2. When the beets are soft (but not mushy), remove from oven and allow to cool until you can comfortably handle them. Peel off their skin (it should come off easily) and place the cooked beets in your food processor. Process the beets until they reach a consistent and somewhat smooth texture. It should resemble applesauce in appearance. If you want to roast the beets in advance, throw in a teaspoon of apple cider vinegar to prevent possible oxidation. It shouldn't be an issue, but I like to cover my bases.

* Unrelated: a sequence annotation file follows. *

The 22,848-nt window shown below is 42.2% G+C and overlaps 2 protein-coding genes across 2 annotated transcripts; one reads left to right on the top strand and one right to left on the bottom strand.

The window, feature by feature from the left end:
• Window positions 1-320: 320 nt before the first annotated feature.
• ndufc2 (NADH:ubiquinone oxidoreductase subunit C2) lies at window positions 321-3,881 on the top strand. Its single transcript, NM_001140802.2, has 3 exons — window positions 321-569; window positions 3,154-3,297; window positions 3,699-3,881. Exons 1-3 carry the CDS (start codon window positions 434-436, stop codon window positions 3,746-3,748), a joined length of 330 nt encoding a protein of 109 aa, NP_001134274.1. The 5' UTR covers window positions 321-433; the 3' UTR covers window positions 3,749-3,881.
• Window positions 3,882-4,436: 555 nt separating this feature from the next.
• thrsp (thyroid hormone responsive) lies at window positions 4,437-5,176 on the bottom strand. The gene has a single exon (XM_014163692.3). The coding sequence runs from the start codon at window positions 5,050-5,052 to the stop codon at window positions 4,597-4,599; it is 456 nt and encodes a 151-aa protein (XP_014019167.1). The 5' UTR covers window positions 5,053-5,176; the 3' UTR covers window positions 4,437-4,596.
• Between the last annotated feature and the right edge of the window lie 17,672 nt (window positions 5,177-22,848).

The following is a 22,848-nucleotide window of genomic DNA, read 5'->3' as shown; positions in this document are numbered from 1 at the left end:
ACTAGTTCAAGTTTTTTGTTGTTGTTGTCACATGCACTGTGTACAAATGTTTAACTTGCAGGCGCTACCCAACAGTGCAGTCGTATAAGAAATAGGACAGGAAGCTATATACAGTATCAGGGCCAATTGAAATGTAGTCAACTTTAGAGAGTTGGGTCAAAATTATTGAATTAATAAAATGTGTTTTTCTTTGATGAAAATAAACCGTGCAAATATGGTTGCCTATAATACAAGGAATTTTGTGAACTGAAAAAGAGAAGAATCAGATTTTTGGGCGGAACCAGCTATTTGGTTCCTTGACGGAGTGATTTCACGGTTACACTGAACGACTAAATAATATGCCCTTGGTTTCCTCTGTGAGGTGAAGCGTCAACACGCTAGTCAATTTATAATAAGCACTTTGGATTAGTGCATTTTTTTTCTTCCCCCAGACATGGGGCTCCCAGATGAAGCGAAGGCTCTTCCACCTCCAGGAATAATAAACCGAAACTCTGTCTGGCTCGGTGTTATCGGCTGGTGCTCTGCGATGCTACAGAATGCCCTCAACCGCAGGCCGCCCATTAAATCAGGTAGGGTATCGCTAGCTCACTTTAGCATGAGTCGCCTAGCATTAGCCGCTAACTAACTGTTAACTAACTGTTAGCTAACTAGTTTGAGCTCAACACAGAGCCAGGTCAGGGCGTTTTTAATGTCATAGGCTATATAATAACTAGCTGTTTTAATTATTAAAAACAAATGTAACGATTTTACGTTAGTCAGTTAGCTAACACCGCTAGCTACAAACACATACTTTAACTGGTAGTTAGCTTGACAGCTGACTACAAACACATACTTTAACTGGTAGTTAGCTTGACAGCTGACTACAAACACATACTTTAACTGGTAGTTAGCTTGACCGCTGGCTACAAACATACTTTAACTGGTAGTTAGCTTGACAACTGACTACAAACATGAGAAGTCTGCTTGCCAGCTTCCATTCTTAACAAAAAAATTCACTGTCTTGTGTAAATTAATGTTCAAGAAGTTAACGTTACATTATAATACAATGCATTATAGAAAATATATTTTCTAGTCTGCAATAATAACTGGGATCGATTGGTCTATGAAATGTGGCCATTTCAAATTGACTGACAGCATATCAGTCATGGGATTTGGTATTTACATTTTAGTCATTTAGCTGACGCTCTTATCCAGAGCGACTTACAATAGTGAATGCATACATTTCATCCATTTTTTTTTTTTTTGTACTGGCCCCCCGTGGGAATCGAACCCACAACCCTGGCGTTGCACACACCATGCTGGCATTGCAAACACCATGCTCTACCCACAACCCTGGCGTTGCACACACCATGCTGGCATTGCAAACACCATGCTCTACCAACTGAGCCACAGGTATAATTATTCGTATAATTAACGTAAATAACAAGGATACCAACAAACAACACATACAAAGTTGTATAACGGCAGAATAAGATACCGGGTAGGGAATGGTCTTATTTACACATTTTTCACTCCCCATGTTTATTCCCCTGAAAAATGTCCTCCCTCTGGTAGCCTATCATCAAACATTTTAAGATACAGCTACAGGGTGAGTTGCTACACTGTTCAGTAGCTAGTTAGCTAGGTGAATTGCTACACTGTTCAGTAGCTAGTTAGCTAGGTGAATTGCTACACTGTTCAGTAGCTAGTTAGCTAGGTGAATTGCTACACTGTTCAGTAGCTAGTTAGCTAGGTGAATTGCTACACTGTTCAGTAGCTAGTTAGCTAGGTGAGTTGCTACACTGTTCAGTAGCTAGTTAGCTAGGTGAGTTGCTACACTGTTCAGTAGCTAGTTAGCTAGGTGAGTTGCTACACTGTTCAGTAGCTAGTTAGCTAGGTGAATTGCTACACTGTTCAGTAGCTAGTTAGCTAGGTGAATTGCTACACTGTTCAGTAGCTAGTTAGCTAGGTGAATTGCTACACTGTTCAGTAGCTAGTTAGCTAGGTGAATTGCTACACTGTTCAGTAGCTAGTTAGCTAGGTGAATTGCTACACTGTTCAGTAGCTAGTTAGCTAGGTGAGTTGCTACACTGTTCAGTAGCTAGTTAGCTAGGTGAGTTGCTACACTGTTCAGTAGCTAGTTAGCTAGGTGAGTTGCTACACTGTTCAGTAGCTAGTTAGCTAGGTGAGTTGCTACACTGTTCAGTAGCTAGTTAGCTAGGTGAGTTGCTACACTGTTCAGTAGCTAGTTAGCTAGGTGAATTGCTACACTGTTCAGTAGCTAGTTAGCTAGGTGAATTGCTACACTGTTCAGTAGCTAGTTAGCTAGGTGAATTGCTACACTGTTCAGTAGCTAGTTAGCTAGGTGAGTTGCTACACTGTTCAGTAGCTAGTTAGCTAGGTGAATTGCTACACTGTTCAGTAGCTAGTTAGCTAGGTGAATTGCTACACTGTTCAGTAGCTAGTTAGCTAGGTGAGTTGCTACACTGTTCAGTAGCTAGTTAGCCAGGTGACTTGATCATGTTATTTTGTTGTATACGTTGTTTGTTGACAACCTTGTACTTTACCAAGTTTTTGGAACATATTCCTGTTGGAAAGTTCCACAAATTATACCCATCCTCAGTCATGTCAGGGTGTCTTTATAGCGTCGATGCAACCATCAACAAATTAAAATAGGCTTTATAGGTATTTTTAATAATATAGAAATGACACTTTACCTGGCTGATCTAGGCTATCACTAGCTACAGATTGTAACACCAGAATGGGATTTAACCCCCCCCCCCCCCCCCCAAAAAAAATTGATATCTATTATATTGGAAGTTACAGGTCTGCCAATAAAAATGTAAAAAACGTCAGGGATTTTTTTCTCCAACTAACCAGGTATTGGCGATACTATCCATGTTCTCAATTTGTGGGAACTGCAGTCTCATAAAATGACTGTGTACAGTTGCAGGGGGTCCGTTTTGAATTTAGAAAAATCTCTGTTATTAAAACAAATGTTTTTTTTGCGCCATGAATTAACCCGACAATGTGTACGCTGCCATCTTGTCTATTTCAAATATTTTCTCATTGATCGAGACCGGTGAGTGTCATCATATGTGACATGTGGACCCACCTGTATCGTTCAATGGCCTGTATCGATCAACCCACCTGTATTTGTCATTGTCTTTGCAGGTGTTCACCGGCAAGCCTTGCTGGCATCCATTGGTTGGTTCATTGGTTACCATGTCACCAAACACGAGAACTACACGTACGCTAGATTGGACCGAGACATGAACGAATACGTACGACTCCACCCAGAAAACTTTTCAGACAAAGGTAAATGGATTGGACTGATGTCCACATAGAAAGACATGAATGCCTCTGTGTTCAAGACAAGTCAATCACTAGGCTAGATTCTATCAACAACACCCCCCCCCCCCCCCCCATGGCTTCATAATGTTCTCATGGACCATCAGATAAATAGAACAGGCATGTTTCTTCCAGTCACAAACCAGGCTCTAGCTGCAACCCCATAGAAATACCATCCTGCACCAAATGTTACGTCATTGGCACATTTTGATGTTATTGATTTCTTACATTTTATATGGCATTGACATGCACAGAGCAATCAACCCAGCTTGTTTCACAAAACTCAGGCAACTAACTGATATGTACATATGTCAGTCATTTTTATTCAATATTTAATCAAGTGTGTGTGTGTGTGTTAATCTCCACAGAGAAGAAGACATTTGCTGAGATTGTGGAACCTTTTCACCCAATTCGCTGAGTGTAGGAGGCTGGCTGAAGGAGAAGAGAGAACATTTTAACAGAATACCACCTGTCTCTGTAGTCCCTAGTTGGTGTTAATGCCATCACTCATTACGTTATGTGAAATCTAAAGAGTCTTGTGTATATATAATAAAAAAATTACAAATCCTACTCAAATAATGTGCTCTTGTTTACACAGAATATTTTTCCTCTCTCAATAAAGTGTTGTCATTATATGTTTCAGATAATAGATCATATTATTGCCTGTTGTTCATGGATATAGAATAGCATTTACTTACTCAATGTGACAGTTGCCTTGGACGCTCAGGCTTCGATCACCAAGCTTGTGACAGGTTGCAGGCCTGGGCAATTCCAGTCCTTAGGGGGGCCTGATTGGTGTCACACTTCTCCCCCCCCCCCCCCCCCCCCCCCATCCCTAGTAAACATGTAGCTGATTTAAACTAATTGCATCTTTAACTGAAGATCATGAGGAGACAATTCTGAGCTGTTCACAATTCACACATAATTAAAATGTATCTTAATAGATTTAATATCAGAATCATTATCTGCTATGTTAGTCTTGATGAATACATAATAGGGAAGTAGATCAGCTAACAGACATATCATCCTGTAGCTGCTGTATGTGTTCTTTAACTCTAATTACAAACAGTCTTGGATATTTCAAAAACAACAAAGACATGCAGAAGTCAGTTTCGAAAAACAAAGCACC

3. Mix the dry ingredients in a large bowl. In a separate bowl, beat the eggs and palm shortening until creamy and smooth. Add in the coconut milk, beet purée, apple cider vinegar, maple syrup, and vanilla. Mix until combined.
4. Add the wet and dry ingredients together and stir until combined. Preheat oven to 350°F. Place liners in a muffin pan and pour the batter in at least 3/4 full. If you want larger cupcakes, fill them almost to the top of the liners. Bake the cupcakes for about 25 minutes. Allow to cool. Frost with sweet cashew cream when ready to eat. Makes 10-12 cupcakes depending on how large you want them. Store in refrigerator.